Mar 31 2020

Life in Scraps: Studio Visit with Jean Shin

by Mimi Wong

JEAN SHIN sitting on a bundle of Ethernet cables, part of E-bundles (2017), in her studio in Hudson Valley, New York. All photos taken by Mimi Wong for ArtAsiaPacific.

Snowflakes glittered in the dim afternoon light, dusting the front windshield of the car Jean Shin had driven to pick me up in from the train station in New York’s Hudson River Valley region. In the passenger seat, Shin’s dog Trevor, a Chihuahua-Pomeranian from Puerto Rico, sat shivering on my lap, expressing his wariness with each turn on the winding country road. Upon reaching our destination, Shin pulled up to an imposing, mid-century three-story barn atop a sloped hill. Having lived and worked in nearby Brooklyn for the past 30 years, the Korean-born artist initially purchased the building in 2010 as additional storage for her artwork, eventually turning it into a second studio away from her Brooklyn one. She has also since renovated the small 1890s farmhouse that came with the property, inside which she served us hot tea and sliced pears. After we had sufficiently warmed ourselves, she advised putting on our coats again, warning that the barn-turned-studio had no indoor heating.

The exterior of the mid-century barn JEAN SHIN converted into studio and storage space in Hudson Valley, New York.

Known for her large-scale sculptural installations, the collecting and repurposing of discarded objects have been steadfast elements of Shin’s practice. In the last two decades, she has scavenged an assortment of cast-offs from celadon fragments, to prescription pill bottles, to broken umbrellas, giving them a second life. As we trudged the short distance to the hulking wooden structure, we were met with bunches of green plastic soda bottles on the other side of the door, remnants from her immersive installation MAiZE (2017). Commissioned for the Figge Art Museum in Davenport, and exhibited that same year, the bottles had been stacked upright like cornstalks—symbolic of agricultural production in the American heartland, while also calling to attention the detrimental environmental effects of plastic waste, and the health impact of processed foods derived from corn, such as corn syrup typically used in soft drinks.

“Cornstalks” made of green plastic soda bottles from JEAN SHIN’s 2017 installation MAiZE, stored on the ground floor of her barn-studio.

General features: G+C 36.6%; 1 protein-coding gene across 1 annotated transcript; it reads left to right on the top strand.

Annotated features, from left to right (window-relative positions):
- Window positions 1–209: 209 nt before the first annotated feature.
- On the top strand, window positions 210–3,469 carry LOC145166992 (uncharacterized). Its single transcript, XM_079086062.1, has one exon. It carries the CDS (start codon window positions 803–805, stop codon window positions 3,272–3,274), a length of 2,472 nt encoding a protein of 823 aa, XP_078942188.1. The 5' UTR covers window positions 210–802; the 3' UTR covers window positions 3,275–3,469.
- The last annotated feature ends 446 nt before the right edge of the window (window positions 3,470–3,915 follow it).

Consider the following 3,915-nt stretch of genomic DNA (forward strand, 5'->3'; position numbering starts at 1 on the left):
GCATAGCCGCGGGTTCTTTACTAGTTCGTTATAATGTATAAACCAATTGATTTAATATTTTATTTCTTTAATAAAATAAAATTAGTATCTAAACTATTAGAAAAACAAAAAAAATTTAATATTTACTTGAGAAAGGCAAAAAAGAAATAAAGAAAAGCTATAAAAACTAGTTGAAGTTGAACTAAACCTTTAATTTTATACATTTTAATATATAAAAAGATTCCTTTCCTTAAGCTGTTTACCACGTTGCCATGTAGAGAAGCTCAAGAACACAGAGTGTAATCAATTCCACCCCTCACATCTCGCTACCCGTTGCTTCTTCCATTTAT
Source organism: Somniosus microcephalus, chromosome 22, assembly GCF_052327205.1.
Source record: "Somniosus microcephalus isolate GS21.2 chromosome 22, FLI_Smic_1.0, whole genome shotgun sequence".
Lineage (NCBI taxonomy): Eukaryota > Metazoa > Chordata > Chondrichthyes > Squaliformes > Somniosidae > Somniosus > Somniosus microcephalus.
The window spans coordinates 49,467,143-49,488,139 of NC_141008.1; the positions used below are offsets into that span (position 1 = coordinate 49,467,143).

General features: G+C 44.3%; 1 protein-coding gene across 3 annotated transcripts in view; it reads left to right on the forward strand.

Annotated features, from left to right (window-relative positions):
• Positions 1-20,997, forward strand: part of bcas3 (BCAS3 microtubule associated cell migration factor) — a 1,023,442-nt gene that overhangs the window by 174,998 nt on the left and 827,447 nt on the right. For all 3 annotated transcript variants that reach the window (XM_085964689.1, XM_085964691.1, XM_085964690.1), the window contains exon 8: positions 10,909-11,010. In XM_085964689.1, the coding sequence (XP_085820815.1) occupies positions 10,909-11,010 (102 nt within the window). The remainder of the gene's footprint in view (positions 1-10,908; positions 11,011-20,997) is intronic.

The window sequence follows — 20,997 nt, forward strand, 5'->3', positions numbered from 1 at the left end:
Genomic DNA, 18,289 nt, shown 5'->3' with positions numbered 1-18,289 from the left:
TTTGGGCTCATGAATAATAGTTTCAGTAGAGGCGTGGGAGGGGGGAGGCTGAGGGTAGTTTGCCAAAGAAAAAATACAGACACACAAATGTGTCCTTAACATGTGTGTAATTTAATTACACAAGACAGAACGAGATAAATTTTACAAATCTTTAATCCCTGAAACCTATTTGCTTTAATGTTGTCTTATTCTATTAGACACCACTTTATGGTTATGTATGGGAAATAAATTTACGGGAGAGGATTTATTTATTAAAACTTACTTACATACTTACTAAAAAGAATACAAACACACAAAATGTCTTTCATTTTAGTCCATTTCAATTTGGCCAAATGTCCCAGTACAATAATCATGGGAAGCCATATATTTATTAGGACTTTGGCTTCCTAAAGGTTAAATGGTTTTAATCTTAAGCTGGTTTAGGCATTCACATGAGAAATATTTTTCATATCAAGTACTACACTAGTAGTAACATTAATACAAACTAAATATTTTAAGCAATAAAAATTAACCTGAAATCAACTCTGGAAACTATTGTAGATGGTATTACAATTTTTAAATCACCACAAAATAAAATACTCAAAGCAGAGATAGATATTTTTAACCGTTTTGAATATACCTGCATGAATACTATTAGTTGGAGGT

Climbing up two flights of stairs, we reached a bright and airy room, boasting white walls, large windows, and a lofted ceiling. Three irregular-shaped sculptures in varying degrees of completion stood in the center; their black mirrored surfaces gleaming from glassy screens of mobile phones covering wire netted wooden bases. The tallest one easily loomed over Shin’s diminutive stature. She referred to the mid-size piece as an “adolescent,” and the smallest a “child.” The title Huddled Masses (2019–20) suggests that they are, if not quite alive, then at least something personified or organic. Inspired by the asymmetric scholar’s rocks, Shin is drawn to the stones’ duality—at once naturally occurring yet possessing a fantastical quality when placed in man-made studios or gardens.

View of JEAN SHIN’s partially completed sculptures Huddled Masses (2019–20), later exhibited at San Francisco’s Asian Art Museum, 2020.

Created for her solo exhibition “Pause,” which opened on February 6 at San Francisco’s Asian Art Museum, Shin wanted to design a space for contemplation and conversation—a dystopian Zen garden fitting of the museum’s close proximity to Silicon Valley, which, while being a bastion of technological innovation, is also largely responsible for the growing surplus of global electronic waste with its commercially driven appetite for novel models. The 3,000 devices incorporated into Huddled Masses, donated by Bay Area electronics recycler Green Citizen,  include all variations of smartphones, BlackBerry models, PalmPilots, flip phones, slider phones, and antiquated car phones. There were more piled on a nearby work table, where Shin removed the batteries, and drilled holes into the phones before attaching them to her wire frames. Off to the side, E-bundles (2017) of Ethernet cables wrapped around towers of old computer modems, hard drives, and laptops offered seating from which to gaze upon the wasteland of deserted technology.